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Documentary Renews Focus on Religious Freedom in Uzbekistan

FILE - Muslim worshipers pray during Friday prayers at the Khazrati Imam Mosque in Tashkent, Uzbekistan, Oct. 22, 2021.
FILE - Muslim worshipers pray during Friday prayers at the Khazrati Imam Mosque in Tashkent, Uzbekistan, Oct. 22, 2021.

With his pardon of thousands of prisoners and removal of more than 18,000 citizens from a notorious blacklist after coming to office in 2016, President Shavkat Mirziyoyev raised hopes that religious freedom in Uzbekistan – the lingering source of criticism over the country’s human rights record – was set to improve after decades of repression.

Oqlanmagan – Unexonerated is a new documentary by the Oxus Society for Central Asian Affairs. It reveals that Uzbekistan still has a long way to go. The film also echoes some recommendations made by U.S. experts, who recently toured Uzbekistan to examine the issue at the invitation of the government.

Noah Tucker, who produced Oqlanmagan with a team in Uzbekistan, told VOA the film amplifies the voices “we do not normally hear, and confronts the broader public, the government of Uzbekistan and the international community with questions about whose suffering counts, whose pain is real and legible.”

Focusing on individuals unfairly labeled “extremists” under Islam Karimov, the republic’s former dictator who governed for more than a quarter of a century, the film describes an Islamic revival that began in Uzbekistan in the late 1980s, as a growing sense of national and Muslim identity fueled resistance to Soviet rule.

Following independence in 1991, things quickly went wrong. “Despite publicly embracing democracy and Islam, Karimov saw both movements as a threat to his continued power,” highlights the documentary. By 2000, Karimov had introduced wide-ranging restrictions on the free exercise of religion, saying they were needed to combat extremism and radicalism.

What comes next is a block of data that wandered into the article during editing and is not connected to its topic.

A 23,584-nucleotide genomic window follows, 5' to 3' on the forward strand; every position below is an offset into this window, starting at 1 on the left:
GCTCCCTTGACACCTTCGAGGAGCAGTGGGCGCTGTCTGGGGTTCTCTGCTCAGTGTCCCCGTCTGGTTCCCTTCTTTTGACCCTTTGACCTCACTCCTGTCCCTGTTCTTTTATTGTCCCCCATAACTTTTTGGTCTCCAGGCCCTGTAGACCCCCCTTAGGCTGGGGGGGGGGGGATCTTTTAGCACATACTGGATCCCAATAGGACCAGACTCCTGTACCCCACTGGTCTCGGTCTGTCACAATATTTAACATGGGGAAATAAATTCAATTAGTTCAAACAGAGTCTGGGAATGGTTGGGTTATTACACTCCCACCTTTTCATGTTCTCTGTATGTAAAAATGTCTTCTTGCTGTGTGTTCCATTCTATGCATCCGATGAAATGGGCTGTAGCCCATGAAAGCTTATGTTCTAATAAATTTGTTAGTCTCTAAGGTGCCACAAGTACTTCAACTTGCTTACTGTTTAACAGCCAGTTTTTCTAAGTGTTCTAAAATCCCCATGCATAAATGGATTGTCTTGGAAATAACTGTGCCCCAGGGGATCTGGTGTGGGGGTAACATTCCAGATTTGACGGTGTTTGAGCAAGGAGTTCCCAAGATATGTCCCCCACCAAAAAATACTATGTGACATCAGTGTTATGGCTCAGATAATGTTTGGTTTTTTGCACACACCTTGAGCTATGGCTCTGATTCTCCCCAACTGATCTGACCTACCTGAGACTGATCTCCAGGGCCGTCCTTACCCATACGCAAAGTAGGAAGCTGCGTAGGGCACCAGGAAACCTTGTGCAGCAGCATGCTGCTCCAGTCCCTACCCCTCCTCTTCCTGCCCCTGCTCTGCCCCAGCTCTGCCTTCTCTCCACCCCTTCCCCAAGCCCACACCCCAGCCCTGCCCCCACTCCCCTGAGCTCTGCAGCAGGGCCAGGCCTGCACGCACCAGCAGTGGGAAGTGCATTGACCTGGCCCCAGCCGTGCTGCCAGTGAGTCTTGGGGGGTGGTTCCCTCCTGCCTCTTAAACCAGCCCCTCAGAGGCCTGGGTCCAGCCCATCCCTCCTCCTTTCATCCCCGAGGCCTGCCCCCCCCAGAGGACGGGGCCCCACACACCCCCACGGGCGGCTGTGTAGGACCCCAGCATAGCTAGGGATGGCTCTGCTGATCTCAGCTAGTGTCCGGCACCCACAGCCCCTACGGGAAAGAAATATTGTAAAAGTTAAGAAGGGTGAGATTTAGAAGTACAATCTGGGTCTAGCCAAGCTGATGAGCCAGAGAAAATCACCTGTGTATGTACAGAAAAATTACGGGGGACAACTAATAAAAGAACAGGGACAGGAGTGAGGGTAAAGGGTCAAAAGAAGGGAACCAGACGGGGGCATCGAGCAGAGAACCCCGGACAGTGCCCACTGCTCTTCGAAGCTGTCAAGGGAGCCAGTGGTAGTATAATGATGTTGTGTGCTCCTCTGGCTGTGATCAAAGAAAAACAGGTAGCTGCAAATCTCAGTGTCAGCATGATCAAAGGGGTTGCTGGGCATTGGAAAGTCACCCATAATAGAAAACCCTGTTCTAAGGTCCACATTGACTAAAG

Oqlanmagan documents how authorities arrested “tens of thousands of practicing Muslims … forcing them to sign pre-written confessions that resulted in decades-long prison sentences on charges of terrorism and treason.” Many were subjected to torture and accused of attempting to overthrow the government.

Upon taking office in 2016, President Mirziyoyev acknowledged a pattern of systemic abuse, called for the release of religious prisoners, and abandoned the Karimov-era blacklist naming individuals who were suspected of extremism but had not committed any crime. Many expected the new administration to quickly exonerate all those who had been arbitrarily imprisoned.

Eight years later, however, the system still has not acted on thousands of cases that families see as unlawful convictions. In 2021, it adopted a law that reinforced religious restrictions reminiscent of the Karimov era.

Oqlanmagan features human rights activist Ahmadjon Madumarov, whose three sons were imprisoned on charges of membership in Hizb-ut-Tahrir, an organization that is banned in Uzbekistan, the rest of Central Asia and most of the Muslim world but that is legal in the United States and most of Europe. Collectively, they served 60 years in prison, with their sentences repeatedly extended on vague pretexts.

For Madumarov, Karimov’s rule is synonymous with political repression and the isolation of Uzbekistan from the wider world.

Habibullo, one of the sons who spent more than 21 years behind bars, says he believes many were locked up because the regime saw them as critics.

Expert recommendations and how Tashkent sees the issue